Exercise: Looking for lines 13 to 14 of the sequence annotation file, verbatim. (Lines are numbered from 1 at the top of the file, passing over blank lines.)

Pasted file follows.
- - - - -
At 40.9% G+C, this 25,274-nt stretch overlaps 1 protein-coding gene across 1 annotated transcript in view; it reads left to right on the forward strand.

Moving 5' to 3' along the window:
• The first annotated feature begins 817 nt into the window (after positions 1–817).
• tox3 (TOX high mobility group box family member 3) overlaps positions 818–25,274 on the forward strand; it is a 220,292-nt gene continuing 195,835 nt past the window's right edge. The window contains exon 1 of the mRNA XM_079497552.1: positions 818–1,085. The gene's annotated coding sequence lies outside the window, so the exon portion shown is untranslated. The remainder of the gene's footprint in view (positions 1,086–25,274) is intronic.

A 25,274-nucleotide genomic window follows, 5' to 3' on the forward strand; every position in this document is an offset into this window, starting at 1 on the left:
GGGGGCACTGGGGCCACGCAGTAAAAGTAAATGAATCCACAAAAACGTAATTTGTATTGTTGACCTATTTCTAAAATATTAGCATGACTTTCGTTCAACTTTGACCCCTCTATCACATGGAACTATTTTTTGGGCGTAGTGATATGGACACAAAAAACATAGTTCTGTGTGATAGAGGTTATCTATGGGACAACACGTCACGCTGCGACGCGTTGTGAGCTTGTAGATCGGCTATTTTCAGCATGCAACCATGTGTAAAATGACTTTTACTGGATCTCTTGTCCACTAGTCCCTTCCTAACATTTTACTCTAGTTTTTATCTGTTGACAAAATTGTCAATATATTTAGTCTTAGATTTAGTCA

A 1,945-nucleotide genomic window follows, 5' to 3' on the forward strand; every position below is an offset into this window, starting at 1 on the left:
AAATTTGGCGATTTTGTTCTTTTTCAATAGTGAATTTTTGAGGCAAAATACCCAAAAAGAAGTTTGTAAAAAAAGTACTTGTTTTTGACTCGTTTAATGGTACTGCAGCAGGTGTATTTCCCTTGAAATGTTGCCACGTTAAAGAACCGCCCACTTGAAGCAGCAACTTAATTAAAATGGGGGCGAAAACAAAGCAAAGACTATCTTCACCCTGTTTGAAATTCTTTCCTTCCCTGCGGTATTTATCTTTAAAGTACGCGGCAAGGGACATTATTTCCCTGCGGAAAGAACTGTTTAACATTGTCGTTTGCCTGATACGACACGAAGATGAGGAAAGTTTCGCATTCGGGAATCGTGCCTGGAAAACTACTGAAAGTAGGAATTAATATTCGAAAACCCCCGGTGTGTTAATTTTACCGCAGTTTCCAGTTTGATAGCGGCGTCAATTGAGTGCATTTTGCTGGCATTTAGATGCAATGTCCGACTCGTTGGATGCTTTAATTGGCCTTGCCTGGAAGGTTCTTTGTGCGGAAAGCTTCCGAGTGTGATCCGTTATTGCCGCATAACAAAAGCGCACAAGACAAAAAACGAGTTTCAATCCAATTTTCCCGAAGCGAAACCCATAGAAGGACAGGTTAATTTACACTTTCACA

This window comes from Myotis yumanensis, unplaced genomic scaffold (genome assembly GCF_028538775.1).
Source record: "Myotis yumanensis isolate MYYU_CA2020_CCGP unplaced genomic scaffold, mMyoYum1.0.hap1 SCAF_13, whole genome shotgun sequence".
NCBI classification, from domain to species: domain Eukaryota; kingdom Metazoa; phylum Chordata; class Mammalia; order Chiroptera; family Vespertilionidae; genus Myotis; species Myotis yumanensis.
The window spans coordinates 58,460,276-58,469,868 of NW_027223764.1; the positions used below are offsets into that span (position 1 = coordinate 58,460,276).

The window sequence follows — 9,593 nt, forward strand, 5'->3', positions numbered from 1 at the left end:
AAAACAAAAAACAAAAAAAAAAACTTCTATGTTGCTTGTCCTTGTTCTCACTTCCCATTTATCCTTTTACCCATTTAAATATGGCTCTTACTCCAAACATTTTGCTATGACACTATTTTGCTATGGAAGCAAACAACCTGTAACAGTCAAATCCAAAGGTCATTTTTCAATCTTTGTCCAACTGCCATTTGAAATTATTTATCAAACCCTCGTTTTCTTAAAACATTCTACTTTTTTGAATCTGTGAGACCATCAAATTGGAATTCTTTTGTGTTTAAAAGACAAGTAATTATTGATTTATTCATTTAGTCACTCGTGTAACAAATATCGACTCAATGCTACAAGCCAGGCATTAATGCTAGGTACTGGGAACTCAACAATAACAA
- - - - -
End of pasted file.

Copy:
The window sequence follows — 9,593 nt, forward strand, 5'->3', positions numbered from 1 at the left end:
AAAACAAAAAACAAAAAAAAAAACTTCTATGTTGCTTGTCCTTGTTCTCACTTCCCATTTATCCTTTTACCCATTTAAATATGGCTCTTACTCCAAACATTTTGCTATGACACTATTTTGCTATGGAAGCAAACAACCTGTAACAGTCAAATCCAAAGGTCATTTTTCAATCTTTGTCCAACTGCCATTTGAAATTATTTATCAAACCCTCGTTTTCTTAAAACATTCTACTTTTTTGAATCTGTGAGACCATCAAATTGGAATTCTTTTGTGTTTAAAAGACAAGTAATTATTGATTTATTCATTTAGTCACTCGTGTAACAAATATCGACTCAATGCTACAAGCCAGGCATTAATGCTAGGTACTGGGAACTCAACAATAACAA